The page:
Although she had proved her leadership mettle and demonstrated great political acumen, Madikizela-Mandela was always the glamorous firebrand. There was as much reaction to her beauty as there was to her powerful and defiant oratory.

The focus on her looks was never disrespectful or sexist – it was during this period that she became known as the Mother of the Nation, a sign that she was seen as a protector.

Even the pictures from her angry public speeches and of her sad face while she was being harassed were hauntingly beautiful.

When other leaders were preaching non-violence in the face of unrestrained violence on the part of the state, she was prepared to speak the language of the streets.

Only she could utter the immortal exhortation that “with our boxes of matches and our necklaces, we shall liberate this country”.

That phrase earned her love among the oppressed, and virulent hatred on the other side of the divide. The internal and external leadership were forced to scramble to distance themselves from the statement.

There were always the pictures and the disbelieving discussions about the woman who didn’t want to age despite her suffering.

Many of those who adored her didn’t know what to do with their love for her during the scandals of the late 1980s, 1990s and early 2000s. Many found excuses for her to justify their unconditional love.

Those who were angry were always drawn back to her. Even during her divorce from Mandela, emotions were split between the strong Mother of the Nation and the leader of the nation.

In the past decade of Madikizela-Mandela’s life, the refusal to age became the topic of many animated discussions.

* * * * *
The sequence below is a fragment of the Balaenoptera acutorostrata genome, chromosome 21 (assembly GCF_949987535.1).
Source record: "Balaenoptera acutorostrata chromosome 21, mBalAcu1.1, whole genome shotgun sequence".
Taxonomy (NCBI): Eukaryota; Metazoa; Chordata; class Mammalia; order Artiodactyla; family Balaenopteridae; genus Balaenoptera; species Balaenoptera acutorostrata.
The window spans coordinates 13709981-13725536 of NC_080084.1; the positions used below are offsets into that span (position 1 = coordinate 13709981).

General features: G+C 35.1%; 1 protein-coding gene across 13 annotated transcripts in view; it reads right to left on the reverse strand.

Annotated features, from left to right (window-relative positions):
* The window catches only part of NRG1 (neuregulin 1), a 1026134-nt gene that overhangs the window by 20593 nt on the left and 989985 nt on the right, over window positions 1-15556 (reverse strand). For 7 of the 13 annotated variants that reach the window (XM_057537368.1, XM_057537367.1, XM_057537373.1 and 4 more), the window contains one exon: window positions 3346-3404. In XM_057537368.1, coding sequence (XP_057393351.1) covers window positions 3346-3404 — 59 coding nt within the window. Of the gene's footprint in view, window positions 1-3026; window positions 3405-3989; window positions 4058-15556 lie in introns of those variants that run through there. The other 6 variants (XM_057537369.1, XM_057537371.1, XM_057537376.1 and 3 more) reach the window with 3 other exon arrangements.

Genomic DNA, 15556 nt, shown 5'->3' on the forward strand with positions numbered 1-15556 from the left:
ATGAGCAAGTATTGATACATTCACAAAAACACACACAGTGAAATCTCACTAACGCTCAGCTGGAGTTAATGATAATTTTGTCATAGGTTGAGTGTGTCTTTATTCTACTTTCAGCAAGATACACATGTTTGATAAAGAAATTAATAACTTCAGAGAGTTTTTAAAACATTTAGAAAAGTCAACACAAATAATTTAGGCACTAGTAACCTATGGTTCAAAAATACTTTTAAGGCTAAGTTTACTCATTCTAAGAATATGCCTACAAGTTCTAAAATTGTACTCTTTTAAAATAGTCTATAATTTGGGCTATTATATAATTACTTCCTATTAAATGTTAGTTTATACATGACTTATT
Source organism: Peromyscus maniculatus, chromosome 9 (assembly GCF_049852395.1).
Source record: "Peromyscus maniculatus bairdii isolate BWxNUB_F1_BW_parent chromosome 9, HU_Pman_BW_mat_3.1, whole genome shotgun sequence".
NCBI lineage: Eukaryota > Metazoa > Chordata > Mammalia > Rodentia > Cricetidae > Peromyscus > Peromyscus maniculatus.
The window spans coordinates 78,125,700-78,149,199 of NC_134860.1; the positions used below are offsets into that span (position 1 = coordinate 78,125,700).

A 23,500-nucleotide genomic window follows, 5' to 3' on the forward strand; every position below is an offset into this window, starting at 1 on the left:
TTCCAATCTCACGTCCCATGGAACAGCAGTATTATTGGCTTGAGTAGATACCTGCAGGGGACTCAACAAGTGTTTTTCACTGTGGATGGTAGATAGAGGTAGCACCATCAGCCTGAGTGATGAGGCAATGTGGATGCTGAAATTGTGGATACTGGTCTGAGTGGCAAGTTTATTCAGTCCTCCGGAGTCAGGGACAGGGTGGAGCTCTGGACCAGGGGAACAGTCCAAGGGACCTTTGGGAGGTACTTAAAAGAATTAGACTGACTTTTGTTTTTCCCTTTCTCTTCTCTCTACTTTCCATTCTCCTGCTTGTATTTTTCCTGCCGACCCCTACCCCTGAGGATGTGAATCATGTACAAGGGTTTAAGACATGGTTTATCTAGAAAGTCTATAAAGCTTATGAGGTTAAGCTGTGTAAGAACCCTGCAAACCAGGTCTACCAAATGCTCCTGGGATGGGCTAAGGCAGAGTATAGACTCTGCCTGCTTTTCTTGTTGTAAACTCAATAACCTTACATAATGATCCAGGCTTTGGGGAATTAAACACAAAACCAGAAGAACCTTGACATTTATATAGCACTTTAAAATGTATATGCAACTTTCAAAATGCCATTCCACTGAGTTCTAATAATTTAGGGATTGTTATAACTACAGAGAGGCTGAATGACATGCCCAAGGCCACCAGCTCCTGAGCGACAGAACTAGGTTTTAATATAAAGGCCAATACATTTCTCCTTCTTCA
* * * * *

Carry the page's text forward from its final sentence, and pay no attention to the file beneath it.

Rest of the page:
The only time that there were concessions about her ageing was during the mourning period for her former husband in 2013, but then came the rejoinders that it was because she was in emotional pain. But the topic was there.

There have been many birthday tributes to Madikizela-Mandela in recent weeks. Tributes to her courage, her wisdom, her leadership and her resilience.

But political correctness has prevented those paying public tribute from celebrating her beauty and her stubborn refusal to age.

Such a narrative imprisons Madikizela-Mandela in a cubicle that says she was just a hard political being. It also restricts ordinary people’s relationship with her to a political one. That would be a lie.

The Winnie that South Africa fell in love with was a beautiful young woman from whom her revolutionary husband drew strength.

The Mother of the Nation, who inspired young and old in the 1970s and 1980s, was not just a political firebrand, but also someone men and women could easily take to.

The national elder who chastises today’s corrupt and selfish leaders is a grandmother the nation finds easy to embrace.

At least her recent television appearance opened that door and allowed South Africa to revisit the pictures through the decades and marvel at her agelessness.

And to fall in love with her again.